• For google not doing windows phone apps its point number two only. Googles not a startup that cant afford to put together a Windows Phone Team. 3.5% of the market may not be huge in percentage but thats a big number in absolute numbers and if their main criteria is what they say it is a calendar app, a gmail app, a drive app, these things are no brainers.. I’m stuck with google apps at work so as much as I liked the Lumia 1520 it wasnt an option for me. Google strategy is 100% about not letting a third player grow.

  • Walt French

    When Apple did Safari on Windows, did anybody use it? … Did it earn Apple any goodwill? … anybody see the clean look and decide they’d rather switch to Macs that had that nicer look?

    Safari is a quite credible program on the Mac and when Apple was offering it on Windows, it seemed a good alternative. But of course, most offices needed IE6 for compatibility with in-house apps, and anti-Apple mentality ran strong in many more IT shops.

    The same futility factor shows up in many other places. There are just SO FEW Windows Phones in existence that assigning resources to support it has a terrible cost/benefit factor. And even if say, Apple, were to put Safari onto the platform, what benefit would it get them? Almost nobody would download and use it, except perhaps as a curiosity, and there would be exactly $0.00 in revenues as a result. Even if Apple ported the iTunes Music platform to Windows Phones, Apple might garner a few downloads at 30¢ gross-to-Apple revenues, while discouraging the sale of some $600 iPhones or $300 iPods.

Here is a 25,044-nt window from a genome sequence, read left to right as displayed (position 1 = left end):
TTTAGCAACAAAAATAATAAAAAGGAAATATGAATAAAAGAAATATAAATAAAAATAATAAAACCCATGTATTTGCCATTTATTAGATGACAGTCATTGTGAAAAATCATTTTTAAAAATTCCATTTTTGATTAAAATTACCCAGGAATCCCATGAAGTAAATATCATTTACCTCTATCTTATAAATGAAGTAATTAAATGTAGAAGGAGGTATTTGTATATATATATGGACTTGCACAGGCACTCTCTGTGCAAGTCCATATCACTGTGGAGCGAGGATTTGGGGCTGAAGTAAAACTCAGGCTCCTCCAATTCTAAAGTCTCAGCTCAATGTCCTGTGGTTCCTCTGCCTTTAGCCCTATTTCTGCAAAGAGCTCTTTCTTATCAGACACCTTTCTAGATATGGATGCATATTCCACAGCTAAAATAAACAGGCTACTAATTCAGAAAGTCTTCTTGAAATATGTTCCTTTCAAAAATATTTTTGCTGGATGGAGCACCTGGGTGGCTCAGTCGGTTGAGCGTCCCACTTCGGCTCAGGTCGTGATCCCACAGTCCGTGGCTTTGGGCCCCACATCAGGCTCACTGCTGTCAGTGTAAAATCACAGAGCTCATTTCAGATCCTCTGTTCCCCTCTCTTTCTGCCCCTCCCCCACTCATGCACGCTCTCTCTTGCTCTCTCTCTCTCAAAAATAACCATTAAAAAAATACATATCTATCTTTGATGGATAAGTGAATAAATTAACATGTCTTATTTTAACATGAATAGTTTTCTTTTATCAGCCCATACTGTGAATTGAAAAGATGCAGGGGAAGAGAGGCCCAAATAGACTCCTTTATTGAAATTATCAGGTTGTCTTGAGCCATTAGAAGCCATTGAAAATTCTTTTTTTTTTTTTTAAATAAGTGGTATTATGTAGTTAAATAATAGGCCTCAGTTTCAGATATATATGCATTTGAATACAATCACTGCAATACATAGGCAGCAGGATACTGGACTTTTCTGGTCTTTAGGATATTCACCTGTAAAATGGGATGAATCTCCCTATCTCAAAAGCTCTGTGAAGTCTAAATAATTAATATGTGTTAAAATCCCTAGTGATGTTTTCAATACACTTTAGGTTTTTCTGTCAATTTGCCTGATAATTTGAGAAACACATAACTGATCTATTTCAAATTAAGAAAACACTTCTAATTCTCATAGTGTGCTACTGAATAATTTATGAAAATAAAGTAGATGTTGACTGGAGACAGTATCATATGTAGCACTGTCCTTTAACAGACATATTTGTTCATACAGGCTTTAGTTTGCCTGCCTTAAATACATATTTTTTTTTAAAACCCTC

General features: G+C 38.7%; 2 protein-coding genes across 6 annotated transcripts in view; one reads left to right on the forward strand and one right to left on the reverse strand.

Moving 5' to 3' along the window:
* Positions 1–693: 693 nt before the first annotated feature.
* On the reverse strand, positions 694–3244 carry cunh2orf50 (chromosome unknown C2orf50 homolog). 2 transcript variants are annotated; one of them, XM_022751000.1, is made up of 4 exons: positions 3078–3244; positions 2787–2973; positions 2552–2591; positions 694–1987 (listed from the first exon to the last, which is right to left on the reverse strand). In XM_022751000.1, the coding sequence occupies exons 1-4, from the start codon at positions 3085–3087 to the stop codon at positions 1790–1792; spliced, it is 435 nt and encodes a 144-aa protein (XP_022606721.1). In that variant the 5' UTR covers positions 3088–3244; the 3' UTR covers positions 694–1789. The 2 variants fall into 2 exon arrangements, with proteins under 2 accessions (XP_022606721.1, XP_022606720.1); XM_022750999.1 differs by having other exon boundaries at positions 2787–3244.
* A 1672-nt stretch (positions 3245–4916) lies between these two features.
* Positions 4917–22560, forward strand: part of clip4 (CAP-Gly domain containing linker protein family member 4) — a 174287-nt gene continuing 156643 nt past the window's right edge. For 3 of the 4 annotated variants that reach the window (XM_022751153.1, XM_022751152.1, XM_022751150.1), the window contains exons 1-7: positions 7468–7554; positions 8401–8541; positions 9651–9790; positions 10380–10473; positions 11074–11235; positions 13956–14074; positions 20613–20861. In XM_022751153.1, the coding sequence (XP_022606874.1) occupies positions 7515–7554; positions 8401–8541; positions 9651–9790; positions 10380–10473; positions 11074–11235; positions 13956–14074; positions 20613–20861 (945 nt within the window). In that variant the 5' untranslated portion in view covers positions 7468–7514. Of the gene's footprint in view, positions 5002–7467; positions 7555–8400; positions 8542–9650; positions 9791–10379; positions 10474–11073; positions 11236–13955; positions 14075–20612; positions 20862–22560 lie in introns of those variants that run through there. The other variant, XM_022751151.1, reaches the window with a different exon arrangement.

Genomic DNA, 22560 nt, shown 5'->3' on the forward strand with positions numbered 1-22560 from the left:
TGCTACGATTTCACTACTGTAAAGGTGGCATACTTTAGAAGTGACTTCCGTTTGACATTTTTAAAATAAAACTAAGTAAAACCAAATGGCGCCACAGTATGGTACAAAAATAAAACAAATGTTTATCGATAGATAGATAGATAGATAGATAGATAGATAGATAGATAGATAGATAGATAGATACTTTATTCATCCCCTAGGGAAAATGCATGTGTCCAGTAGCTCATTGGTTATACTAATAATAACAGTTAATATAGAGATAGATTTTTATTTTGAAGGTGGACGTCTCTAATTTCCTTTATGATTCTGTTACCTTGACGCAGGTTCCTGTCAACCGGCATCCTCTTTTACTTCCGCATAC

It’s oh-so-different for Google, which wants to exude the air of inevitability that Redmond used to enjoy, without actually doing anything to encourage a non-established competitor.

    Microsoft, despite its gargantuan size, still needs to pick its battles smartly. Putting a host of desktop- or data-center functions onto iPhones or iPads won’t leverage the inevitability of Windows or Server, and could well distract from selling to the more casual and/or quick in-and-out function that mobile primarily supports. Already, Office products are simple adjuncts to intensive desktop work, rather than rethought-out packages for mobile.